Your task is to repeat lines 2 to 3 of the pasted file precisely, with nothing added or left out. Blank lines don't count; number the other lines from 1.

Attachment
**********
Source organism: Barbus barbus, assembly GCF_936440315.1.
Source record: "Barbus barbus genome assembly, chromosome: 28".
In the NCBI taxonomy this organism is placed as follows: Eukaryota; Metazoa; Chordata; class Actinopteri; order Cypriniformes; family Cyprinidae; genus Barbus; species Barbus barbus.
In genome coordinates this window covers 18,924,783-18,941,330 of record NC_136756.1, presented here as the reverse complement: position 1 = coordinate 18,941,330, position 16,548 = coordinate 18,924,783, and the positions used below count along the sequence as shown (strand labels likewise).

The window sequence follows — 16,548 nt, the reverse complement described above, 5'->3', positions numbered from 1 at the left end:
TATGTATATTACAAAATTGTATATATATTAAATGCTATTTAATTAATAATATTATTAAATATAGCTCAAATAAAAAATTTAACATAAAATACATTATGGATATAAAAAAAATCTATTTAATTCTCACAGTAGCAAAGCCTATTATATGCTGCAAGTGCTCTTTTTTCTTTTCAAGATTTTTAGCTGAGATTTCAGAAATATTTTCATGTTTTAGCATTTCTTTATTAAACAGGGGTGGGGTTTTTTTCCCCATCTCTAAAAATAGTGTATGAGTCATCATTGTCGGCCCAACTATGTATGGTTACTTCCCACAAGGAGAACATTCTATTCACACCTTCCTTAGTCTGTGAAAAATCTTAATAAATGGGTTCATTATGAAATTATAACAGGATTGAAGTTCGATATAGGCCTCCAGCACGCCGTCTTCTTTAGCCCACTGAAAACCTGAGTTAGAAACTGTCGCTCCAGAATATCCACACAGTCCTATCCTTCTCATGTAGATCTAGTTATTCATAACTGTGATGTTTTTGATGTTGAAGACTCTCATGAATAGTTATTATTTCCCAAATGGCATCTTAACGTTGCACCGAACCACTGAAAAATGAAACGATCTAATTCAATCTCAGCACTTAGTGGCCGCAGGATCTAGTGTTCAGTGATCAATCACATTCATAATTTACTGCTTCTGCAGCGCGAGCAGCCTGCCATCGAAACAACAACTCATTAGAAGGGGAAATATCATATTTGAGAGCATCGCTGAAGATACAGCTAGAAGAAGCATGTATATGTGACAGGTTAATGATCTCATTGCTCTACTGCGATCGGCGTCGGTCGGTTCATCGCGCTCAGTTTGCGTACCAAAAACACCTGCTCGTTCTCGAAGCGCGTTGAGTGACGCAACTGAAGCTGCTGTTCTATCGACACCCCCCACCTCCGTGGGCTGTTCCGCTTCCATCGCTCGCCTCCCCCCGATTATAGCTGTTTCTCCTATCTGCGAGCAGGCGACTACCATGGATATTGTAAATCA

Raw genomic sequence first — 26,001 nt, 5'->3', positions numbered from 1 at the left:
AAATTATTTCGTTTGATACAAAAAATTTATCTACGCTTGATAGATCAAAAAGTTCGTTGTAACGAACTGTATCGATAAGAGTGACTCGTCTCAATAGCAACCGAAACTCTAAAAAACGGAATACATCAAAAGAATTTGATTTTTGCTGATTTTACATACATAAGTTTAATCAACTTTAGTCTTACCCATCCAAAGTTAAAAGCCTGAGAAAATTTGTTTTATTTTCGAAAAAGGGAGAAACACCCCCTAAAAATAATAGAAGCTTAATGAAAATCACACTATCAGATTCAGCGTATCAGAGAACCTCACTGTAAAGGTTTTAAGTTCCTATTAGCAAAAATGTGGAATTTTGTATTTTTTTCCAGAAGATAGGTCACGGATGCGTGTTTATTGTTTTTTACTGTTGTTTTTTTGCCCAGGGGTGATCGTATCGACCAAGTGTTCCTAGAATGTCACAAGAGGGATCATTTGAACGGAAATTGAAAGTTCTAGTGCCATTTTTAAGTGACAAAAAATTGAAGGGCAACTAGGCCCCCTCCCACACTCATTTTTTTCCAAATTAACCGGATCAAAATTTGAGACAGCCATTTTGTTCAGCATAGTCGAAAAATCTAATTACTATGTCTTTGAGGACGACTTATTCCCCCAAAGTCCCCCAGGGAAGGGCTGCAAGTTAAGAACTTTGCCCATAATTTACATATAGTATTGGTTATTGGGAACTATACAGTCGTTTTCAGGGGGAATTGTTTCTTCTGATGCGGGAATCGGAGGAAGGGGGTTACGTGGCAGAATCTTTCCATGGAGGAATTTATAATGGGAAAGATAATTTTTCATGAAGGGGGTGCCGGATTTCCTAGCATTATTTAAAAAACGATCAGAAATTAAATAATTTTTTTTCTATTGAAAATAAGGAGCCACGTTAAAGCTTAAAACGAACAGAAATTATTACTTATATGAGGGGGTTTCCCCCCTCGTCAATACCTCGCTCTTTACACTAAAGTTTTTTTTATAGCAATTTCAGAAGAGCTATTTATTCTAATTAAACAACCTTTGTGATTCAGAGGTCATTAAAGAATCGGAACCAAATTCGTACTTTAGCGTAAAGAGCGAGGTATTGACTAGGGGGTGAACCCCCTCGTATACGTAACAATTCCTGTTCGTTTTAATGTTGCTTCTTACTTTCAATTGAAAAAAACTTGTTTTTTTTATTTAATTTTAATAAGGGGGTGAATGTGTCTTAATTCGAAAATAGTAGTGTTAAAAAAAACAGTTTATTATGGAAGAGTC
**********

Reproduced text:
Source record: "Barbus barbus genome assembly, chromosome: 28".
In the NCBI taxonomy this organism is placed as follows: Eukaryota; Metazoa; Chordata; class Actinopteri; order Cypriniformes; family Cyprinidae; genus Barbus; species Barbus barbus.